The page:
Guide to Sligo
There is an irresistible elemental feeling to Sligo. You can practically taste the salt on the fresh Atlantic air that streams through the streets while the Garavogue River rumbles and churns its way down Sligo’s riverfront. Sligo has a magnificently wild setting on the Atlantic coast with monolithic Ben Bulben mountain as a striking backdrop to the north and Queen Maeve’s Grave atop Knocknorea to the south.
It’s no surprise that perhaps the greatest poet of the 20th century, W.B. Yeats, drew much of his inspiration from north Sligo. The area continues to produce and attract artists and musicians such as traditional band Dervish, singer songwriter Kieran Goss and Steve Wickham of the Waterboys. A must see on any visit is the bronze statue of W.B. Yeats, located outside the Ulster bank on Stephen Street in Sligo, engraved with excerpts of the poets most famous works. He would be surely pleased that The Model contemporary arts centre is just a 5 minute walk away and houses a superb collection of works by his father John, and brother Jack B. There is also a café, restaurant and gift shop to while away a relaxing afternoon.
Its easy to get around Sligo as a pedestrian so park up that car. Sligo is a busy shopping towns at the weekend with all the main stores such as Penney’s, Dunnes and T.K. Maxx all conveniently located. Call into Michael Quirke’s craft shop on Wine Street for a refreshingly different experience. Michael is a wood carver and loves to chat with visitors.
Sligo Abbey is just a sort walk from the town centre and offers insight into the town’s turbulent history.
The choice of restaurants, bistros and coffee shops in Sligo is second to none. You could spend a week in Sligo and still discover more great places to eat. Limoncello Sardinian Restaurant, The Embassy Wine Bar and Grill, Classic India, Coach Lane at Donaghys, Montmartre, Eala Bhan and Henrys are just a few that stand out.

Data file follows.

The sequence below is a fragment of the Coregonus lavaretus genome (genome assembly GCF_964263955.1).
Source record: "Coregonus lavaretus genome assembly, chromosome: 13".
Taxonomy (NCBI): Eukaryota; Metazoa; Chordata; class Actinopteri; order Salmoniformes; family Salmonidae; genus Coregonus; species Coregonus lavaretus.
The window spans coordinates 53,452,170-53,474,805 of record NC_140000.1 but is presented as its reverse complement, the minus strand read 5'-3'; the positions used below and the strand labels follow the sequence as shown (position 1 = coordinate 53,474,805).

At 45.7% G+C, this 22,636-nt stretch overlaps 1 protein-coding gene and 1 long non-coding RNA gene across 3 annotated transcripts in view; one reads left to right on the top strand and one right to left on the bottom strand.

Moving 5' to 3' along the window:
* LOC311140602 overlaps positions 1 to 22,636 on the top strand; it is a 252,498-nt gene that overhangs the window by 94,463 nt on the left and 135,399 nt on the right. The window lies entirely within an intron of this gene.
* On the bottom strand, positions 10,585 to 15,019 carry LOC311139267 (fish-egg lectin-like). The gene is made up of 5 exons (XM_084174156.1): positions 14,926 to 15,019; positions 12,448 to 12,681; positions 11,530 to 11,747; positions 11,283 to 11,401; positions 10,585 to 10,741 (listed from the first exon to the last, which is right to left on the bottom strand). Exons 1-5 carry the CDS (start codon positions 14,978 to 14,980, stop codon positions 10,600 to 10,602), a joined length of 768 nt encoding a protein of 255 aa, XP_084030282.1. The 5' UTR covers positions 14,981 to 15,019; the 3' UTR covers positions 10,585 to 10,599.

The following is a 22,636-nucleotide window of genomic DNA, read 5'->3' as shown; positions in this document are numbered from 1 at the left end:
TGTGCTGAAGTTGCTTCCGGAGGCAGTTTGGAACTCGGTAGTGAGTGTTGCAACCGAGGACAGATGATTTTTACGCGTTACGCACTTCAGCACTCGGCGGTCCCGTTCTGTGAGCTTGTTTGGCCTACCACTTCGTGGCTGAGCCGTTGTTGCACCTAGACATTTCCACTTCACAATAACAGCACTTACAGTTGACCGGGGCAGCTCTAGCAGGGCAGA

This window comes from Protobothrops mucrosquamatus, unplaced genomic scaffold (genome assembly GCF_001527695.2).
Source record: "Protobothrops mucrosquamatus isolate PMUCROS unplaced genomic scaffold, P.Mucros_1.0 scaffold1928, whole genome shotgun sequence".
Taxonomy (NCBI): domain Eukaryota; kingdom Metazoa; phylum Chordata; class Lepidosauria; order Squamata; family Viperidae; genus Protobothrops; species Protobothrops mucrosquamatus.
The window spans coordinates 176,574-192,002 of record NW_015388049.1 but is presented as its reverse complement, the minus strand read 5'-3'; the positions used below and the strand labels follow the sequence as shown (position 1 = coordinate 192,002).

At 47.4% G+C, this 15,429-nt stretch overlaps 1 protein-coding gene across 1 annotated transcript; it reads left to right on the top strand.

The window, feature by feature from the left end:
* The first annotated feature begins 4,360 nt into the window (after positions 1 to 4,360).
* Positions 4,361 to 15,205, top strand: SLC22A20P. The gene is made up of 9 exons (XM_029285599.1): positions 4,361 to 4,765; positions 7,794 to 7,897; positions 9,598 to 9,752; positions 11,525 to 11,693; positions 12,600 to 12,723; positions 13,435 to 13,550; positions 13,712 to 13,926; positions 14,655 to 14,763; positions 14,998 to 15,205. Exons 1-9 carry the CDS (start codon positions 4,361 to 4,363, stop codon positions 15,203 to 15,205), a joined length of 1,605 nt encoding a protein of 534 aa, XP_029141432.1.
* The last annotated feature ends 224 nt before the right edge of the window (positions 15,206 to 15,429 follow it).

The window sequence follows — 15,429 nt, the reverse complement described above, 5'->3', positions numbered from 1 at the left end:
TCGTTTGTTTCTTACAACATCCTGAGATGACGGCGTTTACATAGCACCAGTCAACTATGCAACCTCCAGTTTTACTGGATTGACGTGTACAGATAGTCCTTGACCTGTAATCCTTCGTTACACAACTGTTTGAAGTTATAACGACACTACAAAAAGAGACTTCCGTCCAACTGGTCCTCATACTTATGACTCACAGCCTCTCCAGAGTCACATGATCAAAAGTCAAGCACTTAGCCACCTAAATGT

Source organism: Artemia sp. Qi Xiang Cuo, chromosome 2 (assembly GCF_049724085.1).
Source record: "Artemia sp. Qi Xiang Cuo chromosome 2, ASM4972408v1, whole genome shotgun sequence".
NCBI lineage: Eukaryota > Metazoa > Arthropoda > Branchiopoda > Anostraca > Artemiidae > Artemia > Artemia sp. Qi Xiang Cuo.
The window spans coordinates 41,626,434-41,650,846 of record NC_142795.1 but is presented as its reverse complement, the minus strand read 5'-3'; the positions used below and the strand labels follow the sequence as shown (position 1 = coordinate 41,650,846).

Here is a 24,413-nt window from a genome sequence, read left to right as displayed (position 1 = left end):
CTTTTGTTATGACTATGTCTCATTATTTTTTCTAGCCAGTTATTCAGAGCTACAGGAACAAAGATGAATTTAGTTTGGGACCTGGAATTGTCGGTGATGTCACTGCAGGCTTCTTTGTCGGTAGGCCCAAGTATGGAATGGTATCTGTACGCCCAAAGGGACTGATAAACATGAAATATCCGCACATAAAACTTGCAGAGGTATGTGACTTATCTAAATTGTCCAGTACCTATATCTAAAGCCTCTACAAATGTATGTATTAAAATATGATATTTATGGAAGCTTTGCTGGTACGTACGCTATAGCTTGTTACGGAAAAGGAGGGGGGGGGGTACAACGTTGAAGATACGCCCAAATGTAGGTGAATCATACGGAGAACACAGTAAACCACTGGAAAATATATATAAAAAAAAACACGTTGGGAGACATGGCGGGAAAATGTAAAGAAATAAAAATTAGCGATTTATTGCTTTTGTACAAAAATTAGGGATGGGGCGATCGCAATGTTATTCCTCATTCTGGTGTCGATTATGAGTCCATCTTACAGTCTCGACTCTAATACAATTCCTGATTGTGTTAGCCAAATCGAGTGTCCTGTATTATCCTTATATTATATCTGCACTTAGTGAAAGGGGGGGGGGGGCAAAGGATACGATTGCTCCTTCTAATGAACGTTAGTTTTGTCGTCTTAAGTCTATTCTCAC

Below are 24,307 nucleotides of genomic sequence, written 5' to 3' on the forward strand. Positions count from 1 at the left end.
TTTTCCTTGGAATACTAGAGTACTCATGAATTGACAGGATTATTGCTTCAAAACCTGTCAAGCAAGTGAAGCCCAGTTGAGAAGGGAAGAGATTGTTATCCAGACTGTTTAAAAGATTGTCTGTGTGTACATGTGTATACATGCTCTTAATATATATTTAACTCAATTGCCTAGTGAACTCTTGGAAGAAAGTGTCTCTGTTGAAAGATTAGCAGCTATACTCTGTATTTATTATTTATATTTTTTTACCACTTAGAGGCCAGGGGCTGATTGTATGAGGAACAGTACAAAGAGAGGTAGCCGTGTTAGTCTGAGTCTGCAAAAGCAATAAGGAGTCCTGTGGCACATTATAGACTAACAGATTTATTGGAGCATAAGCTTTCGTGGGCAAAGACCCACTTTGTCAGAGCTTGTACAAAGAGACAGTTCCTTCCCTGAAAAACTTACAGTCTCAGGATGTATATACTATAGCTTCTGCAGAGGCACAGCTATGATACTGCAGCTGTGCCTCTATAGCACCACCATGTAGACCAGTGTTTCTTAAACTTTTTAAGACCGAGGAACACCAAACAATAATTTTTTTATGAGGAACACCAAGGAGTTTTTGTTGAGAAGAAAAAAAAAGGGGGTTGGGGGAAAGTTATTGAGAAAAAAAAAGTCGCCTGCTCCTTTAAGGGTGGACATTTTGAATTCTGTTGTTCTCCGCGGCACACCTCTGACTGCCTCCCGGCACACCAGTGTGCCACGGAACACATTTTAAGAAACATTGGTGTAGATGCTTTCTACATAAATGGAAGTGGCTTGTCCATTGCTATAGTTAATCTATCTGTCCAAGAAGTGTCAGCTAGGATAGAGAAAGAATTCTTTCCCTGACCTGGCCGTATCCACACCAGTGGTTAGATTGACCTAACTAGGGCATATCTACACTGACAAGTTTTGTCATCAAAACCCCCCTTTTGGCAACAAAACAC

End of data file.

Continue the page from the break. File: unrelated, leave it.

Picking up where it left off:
Sligo has a great traditional and folk music scene. In fact, the town is fast becoming the live music capital of the North West. Foleys Pub on Castle Street and Furey’s Pub down by the riverfront, both host regular traditional music sessions. Mc Garrigles is one of Sligo’s most famous pubs and offers good pub grub, a relaxed bohemian vibe and tons of live music gigs. Sligo really comes alive in October when students have returned to college and the Sligo Live music festival explodes into sound with over 100 performances from Folks, Roots and Indie artists from around the world.
The picturesque seaside villages of Strandhill and Rosses Point are a short drive from Sligo. Strandhill is popular with surfers and it’s possible to take lessons and hire equipment from the Strandhill Surf shop. Rosses Point has a mini-resort style feel during the summer months with a promenade, amusement arcades and a championship golf course.
There are a number of B&B guesthouses in Sligo offering great value stays and genuine Irish hospitality. Your B&B hosts will only be too happy to share their local knowledge and help you plan an unforgettable holiday or weekend break in Sligo.